Because lease-to-own arrangements allow consumers to access a big-ticket purchase instantly without putting up the full cost at once, this model can help your business reach a broader target market — including people who have unsteady income, poor credit, difficulty committing to large long-term purchases, or who desire flexibility. In a study from PYMNTS.com, 78.9% of respondents cited flexibility as their top reason for using lease to own. Millennials are moving around more often and renting homes for far longer than previous generations, and flexibility in things like furniture, appliances, and electronics is attractive for this consumer base. 

Lease to own can be a great way to get customers in the door, convert them with a lower barrier to entry, and then turn them into long-term brand loyalists through positive customer experiences and personalized relationships with your brand.

Lease to own doesn’t just help your customers afford a big-ticket purchase, but often benefits the business financially as well. The trade-off of getting instant gratification is that consumers generally pay more in total for the item over the course of the lease agreement than they would have if they’d paid upfront in full, due to leasing fees that can help your business cover expenses.

Even more beneficial is the impact to your cash flow and inventory. Lease to own allows you to move products off the floor and rotate new ones in. When the high price tag can be a barrier to purchase, leasing out your products brings in a steady cash flow to your business. Even if a consumer rents for half of their lease period, and then returns the item, that product has brought in more revenue than it would have sitting on your showroom floor.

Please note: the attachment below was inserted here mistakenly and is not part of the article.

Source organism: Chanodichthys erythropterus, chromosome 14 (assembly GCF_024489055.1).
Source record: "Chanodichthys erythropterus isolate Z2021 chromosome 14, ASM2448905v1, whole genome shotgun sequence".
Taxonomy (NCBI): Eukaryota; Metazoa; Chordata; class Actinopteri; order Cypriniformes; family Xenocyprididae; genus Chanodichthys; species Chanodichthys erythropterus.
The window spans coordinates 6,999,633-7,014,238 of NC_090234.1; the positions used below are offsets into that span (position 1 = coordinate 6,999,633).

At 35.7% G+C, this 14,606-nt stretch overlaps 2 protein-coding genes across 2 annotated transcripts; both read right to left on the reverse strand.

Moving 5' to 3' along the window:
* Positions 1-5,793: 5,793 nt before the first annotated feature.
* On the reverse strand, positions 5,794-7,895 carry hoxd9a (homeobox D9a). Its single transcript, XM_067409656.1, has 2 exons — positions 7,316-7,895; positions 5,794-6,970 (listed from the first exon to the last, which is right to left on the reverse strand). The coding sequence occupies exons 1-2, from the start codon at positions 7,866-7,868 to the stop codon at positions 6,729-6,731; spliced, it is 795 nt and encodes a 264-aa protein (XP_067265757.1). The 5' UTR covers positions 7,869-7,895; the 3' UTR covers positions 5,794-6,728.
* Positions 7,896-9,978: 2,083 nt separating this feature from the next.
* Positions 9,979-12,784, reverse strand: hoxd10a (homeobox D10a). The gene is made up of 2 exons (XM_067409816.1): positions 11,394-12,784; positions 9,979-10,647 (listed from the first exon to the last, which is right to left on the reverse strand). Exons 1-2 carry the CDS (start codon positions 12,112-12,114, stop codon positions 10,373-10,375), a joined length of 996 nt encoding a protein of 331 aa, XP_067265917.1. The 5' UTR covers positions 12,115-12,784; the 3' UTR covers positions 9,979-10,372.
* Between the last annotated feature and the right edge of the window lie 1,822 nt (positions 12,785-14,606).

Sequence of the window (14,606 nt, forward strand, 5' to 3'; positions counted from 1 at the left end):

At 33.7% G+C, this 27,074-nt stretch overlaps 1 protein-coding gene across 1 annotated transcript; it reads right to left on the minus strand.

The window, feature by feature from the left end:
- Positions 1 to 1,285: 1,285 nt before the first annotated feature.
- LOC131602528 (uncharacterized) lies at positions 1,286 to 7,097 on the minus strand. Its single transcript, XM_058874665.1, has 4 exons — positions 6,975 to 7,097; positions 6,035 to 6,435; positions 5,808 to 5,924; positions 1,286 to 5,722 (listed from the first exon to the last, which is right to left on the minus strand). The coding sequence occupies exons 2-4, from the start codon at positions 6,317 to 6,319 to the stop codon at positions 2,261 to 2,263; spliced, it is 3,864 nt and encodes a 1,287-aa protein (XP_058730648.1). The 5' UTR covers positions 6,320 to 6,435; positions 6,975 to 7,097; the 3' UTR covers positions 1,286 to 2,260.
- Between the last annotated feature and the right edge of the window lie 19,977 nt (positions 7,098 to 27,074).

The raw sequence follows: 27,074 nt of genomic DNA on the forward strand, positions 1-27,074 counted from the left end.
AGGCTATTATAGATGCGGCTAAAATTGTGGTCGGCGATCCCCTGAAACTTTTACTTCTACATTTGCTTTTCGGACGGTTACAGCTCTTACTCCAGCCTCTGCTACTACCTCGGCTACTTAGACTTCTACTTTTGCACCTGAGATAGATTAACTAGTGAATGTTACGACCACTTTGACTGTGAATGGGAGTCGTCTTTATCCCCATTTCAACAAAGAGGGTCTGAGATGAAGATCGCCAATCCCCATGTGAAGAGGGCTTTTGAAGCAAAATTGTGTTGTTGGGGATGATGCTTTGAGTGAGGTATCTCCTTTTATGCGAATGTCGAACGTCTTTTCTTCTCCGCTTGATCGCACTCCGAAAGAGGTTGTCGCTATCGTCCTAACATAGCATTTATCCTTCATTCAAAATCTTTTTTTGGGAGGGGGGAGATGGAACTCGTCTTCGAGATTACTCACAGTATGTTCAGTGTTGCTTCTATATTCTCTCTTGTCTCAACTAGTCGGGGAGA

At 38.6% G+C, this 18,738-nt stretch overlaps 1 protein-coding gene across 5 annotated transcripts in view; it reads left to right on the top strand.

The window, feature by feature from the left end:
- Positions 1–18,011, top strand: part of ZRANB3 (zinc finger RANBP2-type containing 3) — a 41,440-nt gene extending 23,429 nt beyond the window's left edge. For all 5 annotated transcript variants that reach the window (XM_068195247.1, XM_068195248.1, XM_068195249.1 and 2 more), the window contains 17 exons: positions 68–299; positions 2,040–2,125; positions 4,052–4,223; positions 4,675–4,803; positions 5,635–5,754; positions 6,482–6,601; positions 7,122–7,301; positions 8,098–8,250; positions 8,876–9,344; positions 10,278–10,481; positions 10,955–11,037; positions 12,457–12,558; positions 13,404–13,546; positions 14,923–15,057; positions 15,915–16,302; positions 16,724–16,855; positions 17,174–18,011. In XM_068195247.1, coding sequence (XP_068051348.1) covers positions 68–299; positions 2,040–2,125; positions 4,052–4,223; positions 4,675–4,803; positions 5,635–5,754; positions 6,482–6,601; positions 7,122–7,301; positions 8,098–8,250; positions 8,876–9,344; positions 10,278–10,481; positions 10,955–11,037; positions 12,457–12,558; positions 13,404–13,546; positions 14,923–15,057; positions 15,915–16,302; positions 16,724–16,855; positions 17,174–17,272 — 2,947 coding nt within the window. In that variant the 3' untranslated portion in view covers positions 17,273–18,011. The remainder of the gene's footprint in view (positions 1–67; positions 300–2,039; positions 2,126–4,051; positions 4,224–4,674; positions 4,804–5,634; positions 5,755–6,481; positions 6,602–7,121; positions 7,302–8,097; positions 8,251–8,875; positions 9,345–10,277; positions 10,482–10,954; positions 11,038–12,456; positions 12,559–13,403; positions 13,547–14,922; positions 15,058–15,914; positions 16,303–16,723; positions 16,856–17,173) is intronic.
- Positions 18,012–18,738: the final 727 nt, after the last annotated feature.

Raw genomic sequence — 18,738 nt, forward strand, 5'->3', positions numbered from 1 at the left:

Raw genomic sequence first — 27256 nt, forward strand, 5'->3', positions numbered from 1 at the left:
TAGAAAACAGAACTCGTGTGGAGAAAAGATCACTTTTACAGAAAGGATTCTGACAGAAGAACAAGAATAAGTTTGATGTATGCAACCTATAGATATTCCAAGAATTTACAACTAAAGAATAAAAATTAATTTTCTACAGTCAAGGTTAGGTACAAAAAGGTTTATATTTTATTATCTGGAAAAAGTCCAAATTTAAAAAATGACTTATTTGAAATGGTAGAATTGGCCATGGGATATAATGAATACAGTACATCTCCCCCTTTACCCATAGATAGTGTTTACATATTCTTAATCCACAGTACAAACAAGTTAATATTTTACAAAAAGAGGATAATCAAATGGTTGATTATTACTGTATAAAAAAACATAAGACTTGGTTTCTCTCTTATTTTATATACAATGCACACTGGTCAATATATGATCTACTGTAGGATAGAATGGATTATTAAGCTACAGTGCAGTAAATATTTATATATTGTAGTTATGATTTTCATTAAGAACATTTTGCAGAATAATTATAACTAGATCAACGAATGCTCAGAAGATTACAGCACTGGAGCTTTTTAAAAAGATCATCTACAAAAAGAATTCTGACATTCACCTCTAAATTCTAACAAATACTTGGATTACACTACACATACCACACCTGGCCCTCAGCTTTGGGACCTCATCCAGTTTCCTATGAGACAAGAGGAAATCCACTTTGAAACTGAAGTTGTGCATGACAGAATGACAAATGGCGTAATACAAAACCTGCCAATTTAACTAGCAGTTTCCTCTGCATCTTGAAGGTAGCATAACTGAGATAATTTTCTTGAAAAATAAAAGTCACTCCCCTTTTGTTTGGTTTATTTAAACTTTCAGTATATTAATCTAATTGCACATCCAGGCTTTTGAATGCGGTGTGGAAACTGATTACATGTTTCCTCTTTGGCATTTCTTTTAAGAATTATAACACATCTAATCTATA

How to decide if lease to own is right for your business

Before jumping into lease-to-own agreements, assess your product line. This model works well if the products you sell are:

Lease to own can be a good fit for consumer goods like furniture, home appliances and furnishings, electronics and televisions, fitness equipment, and sporting goods.

Once you’ve determined that your product line fits the bill, conduct market research on your target demographic to determine if your consumers would be attracted to the lease-to-own model. Notably, assess whether there is a gap in your industry between consumer demand (or desire) for the products you sell and their ability to afford those items in full. This is generally a sign that lease to own may help make your products more accessible to your target market.

Analyze your competitors to see if others in your industry are offering lease to own, BNPL, or other financing options. Identify how you can position yourself to offer more value to consumers. Remember, it’s not always about competing on price. Lease to own is all about flexibility, so you may compete by offering more flexible payment options than your competition. Or, you may add value by including delivery and assembly or maintenance and repair services as part of your lease agreement.

Finally, calculate your costs and pricing strategy to see whether lease to own can be profitable for you. Research and draft a sample lease agreement. Be sure to do calculations for consumers who may rent the item for a time and end their lease agreement early, returning the product to your business. In those cases, where is the threshold where the cost/benefit analysis comes out in your favor? How likely is it that consumers will return the item early in their lease period?

Lease-to-own agreements are gaining traction in the retail space as consumers seek more flexibility and financial options for accessing big-ticket purchases. If you’re looking for ways to move more of your inventory, create steady cash flow, and increase average order value, offering lease to own may benefit both your business and your consumer.

Samantha Stone
Sam Stone is a writer and content strategist who covers business strategy, human psychology, and the intersection of both to help brands and their audiences grow together.